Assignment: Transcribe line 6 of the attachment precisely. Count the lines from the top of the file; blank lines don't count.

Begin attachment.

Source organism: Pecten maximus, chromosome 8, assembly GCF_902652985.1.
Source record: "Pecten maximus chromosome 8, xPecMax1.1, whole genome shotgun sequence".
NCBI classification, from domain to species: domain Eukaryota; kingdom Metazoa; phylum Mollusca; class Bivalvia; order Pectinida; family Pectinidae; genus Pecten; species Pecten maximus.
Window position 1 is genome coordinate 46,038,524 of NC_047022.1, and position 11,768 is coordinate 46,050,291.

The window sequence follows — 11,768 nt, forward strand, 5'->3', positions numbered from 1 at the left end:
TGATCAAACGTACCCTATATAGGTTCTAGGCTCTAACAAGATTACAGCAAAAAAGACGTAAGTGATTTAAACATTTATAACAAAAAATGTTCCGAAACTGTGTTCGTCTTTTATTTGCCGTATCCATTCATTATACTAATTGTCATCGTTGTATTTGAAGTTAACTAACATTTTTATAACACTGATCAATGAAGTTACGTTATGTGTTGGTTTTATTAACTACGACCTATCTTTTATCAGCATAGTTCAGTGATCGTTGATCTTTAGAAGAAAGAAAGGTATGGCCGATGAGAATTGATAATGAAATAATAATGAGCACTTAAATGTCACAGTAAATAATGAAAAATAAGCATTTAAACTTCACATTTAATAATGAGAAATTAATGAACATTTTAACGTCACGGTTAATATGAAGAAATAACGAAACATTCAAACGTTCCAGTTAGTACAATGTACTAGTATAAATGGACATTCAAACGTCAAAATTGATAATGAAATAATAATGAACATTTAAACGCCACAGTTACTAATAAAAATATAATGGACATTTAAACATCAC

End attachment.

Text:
TGATCAAACGTACCCTATATAGGTTCTAGGCTCTAACAAGATTACAGCAAAAAAGACGTAAGTGATTTAAACATTTATAACAAAAAATGTTCCGAAACTGTGTTCGTCTTTTATTTGCCGTATCCATTCATTATACTAATTGTCATCGTTGTATTTGAAGTTAACTAACATTTTTATAACACTGATCAATGAAGTTACGTTATGTGTTGGTTTTATTAACTACGACCTATCTTTTATCAGCATAGTTCAGTGATCGTTGATCTTTAGAAGAAAGAAAGGTATGGCCGATGAGAATTGATAATGAAATAATAATGAGCACTTAAATGTCACAGTAAATAATGAAAAATAAGCATTTAAACTTCACATTTAATAATGAGAAATTAATGAACATTTTAACGTCACGGTTAATATGAAGAAATAACGAAACATTCAAACGTTCCAGTTAGTACAATGTACTAGTATAAATGGACATTCAAACGTCAAAATTGATAATGAAATAATAATGAACATTTAAACGCCACAGTTACTAATAAAAATATAATGGACATTTAAACATCAC